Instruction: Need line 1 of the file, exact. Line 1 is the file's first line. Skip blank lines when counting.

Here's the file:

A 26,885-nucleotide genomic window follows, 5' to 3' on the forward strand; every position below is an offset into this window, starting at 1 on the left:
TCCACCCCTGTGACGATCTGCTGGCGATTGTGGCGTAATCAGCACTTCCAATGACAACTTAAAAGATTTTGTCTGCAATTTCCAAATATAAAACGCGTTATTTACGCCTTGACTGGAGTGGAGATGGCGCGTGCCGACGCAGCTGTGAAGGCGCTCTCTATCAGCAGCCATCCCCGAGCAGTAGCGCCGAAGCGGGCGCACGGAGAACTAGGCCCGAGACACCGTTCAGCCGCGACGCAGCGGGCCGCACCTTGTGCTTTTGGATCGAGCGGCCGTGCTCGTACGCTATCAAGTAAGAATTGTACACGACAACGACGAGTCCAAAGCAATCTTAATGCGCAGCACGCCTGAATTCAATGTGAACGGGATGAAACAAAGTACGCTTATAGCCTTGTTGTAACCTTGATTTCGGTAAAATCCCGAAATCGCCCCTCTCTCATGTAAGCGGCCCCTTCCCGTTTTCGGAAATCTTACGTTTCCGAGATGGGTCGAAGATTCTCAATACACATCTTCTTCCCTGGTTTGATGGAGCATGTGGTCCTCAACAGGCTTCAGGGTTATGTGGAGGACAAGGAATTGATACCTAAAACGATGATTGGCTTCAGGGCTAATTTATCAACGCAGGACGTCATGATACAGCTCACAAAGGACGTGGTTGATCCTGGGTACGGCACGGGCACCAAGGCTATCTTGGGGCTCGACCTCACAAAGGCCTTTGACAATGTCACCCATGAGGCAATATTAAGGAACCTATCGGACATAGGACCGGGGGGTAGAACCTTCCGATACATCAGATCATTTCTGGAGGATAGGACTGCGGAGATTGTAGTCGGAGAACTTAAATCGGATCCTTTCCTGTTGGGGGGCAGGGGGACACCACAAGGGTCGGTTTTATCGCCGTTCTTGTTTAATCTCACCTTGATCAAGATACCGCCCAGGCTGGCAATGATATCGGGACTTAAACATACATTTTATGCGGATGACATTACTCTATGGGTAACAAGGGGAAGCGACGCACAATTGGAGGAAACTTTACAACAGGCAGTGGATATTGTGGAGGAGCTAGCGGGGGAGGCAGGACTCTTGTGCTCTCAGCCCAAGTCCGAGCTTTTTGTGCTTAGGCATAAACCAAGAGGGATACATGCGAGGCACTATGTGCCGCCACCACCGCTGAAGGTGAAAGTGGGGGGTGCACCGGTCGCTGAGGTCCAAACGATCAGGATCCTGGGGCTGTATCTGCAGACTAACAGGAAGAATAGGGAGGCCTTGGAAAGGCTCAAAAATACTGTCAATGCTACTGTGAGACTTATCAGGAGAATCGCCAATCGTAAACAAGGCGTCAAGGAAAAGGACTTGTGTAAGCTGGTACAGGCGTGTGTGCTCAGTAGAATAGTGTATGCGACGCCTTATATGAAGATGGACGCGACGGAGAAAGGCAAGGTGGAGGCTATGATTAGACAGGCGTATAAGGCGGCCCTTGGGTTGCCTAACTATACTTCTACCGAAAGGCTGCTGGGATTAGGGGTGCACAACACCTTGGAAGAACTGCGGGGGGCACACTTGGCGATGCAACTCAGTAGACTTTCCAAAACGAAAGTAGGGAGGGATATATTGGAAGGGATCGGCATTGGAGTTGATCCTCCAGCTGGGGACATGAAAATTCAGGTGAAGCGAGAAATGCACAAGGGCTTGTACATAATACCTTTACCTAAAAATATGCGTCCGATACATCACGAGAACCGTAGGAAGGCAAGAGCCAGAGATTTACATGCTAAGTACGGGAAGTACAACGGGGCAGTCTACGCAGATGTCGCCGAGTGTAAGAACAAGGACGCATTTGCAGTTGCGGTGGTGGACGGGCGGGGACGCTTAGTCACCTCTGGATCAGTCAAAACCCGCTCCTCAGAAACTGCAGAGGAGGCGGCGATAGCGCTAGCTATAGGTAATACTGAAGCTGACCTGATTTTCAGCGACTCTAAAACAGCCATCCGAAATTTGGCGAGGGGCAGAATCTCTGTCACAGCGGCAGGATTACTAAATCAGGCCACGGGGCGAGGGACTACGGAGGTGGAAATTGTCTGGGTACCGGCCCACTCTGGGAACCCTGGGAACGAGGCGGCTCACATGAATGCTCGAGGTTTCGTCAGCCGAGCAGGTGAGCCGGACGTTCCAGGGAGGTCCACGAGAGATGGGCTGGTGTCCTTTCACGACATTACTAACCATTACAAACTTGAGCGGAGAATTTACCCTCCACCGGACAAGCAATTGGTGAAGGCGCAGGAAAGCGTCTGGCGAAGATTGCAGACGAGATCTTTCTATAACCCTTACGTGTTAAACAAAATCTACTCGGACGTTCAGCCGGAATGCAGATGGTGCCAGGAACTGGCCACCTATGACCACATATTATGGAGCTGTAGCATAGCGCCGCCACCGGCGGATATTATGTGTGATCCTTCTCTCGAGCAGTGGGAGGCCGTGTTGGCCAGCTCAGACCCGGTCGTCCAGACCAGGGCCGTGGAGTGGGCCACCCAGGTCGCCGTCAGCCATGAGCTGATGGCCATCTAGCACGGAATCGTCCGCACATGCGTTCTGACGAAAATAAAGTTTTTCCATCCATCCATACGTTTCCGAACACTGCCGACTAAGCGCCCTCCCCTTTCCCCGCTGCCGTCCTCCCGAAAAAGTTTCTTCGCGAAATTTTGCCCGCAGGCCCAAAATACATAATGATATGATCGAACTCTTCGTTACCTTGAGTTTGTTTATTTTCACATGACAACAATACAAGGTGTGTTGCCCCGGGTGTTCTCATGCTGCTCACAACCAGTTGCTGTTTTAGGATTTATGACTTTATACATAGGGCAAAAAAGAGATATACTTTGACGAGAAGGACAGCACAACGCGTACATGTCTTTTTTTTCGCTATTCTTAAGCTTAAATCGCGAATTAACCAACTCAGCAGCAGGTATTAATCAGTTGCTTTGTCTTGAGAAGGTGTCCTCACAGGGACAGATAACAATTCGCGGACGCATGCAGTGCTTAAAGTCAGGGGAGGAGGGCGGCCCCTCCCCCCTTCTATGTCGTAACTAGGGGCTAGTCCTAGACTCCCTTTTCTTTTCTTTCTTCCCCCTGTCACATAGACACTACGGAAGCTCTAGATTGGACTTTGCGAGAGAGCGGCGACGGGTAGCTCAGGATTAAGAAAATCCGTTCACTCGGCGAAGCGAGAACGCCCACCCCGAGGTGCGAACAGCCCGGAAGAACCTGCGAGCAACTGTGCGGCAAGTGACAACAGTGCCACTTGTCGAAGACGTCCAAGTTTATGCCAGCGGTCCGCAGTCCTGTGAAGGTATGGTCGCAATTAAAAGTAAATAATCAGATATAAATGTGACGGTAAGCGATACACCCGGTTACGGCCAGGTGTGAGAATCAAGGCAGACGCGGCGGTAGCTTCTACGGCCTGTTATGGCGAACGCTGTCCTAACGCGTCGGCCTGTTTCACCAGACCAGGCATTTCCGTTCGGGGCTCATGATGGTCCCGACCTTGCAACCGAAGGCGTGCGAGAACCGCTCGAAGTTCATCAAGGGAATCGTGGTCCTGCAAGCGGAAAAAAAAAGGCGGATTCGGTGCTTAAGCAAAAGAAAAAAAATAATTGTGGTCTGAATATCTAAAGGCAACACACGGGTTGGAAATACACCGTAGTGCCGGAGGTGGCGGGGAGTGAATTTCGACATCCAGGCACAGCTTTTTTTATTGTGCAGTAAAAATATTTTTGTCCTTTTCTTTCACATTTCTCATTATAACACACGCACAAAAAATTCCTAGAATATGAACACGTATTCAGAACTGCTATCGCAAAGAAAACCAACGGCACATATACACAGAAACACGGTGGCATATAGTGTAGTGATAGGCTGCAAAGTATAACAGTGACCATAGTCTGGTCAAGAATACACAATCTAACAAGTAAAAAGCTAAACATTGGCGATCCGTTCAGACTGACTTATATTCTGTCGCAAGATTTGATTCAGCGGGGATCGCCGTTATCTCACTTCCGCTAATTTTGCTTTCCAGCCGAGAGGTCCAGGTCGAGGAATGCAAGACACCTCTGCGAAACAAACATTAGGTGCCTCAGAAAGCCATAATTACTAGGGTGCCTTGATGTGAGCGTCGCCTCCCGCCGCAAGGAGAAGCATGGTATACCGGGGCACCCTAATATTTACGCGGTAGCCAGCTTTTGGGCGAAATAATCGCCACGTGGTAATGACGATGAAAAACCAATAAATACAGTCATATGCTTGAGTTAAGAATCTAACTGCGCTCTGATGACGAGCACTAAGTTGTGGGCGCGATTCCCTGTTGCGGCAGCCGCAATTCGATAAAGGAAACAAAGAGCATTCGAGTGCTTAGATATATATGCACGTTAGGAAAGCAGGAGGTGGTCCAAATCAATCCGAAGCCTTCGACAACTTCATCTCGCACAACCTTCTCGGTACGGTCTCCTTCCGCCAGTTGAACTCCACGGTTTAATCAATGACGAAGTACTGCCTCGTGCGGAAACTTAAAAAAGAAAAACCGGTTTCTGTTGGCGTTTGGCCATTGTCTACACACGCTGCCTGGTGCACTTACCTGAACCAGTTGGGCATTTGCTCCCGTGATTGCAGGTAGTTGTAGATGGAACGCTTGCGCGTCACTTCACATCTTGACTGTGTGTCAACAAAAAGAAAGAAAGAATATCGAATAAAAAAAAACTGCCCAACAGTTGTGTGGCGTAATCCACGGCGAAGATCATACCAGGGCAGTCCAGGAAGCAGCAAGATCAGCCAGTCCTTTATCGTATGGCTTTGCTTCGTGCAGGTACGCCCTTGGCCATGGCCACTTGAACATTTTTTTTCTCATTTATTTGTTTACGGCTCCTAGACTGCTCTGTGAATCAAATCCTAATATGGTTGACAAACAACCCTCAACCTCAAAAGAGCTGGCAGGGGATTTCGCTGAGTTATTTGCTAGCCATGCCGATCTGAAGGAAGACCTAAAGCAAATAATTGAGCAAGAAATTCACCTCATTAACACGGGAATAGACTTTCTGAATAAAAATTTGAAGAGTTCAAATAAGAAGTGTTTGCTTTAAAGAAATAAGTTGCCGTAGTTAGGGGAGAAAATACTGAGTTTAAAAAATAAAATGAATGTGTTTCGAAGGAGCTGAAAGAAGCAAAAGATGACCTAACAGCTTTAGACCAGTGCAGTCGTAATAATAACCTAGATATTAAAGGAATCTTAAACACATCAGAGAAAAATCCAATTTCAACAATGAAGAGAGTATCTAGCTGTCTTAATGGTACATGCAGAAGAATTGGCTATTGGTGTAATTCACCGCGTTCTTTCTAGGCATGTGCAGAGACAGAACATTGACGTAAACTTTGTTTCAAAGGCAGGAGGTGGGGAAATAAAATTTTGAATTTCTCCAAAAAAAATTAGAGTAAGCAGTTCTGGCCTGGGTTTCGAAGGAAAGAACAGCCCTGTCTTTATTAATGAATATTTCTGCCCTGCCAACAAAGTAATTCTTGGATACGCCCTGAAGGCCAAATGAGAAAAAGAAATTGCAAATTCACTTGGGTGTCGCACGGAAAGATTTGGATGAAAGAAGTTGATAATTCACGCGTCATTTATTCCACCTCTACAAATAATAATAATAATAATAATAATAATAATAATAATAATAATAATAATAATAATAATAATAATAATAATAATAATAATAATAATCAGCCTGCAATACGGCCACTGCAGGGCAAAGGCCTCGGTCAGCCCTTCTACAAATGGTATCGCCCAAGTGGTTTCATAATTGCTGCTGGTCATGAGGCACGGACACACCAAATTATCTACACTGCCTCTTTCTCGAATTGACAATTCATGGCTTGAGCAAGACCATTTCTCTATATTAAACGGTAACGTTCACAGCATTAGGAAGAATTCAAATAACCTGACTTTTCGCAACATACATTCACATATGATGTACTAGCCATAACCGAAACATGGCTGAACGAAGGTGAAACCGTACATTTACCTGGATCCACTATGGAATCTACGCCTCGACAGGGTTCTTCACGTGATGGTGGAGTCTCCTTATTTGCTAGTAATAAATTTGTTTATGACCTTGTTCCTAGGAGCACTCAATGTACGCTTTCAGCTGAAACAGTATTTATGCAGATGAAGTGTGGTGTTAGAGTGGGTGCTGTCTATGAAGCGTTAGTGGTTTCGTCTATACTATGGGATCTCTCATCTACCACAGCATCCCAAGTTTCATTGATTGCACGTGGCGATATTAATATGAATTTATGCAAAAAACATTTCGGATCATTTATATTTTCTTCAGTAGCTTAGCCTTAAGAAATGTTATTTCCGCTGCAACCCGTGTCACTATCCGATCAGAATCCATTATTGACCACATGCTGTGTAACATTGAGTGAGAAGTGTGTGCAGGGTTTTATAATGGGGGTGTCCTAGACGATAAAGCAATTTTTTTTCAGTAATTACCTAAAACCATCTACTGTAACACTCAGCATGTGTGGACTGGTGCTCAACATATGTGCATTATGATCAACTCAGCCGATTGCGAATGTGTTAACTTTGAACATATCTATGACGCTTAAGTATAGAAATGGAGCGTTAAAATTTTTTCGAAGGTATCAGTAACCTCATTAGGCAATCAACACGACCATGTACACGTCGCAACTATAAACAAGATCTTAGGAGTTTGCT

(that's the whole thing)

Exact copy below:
A 26,885-nucleotide genomic window follows, 5' to 3' on the forward strand; every position below is an offset into this window, starting at 1 on the left: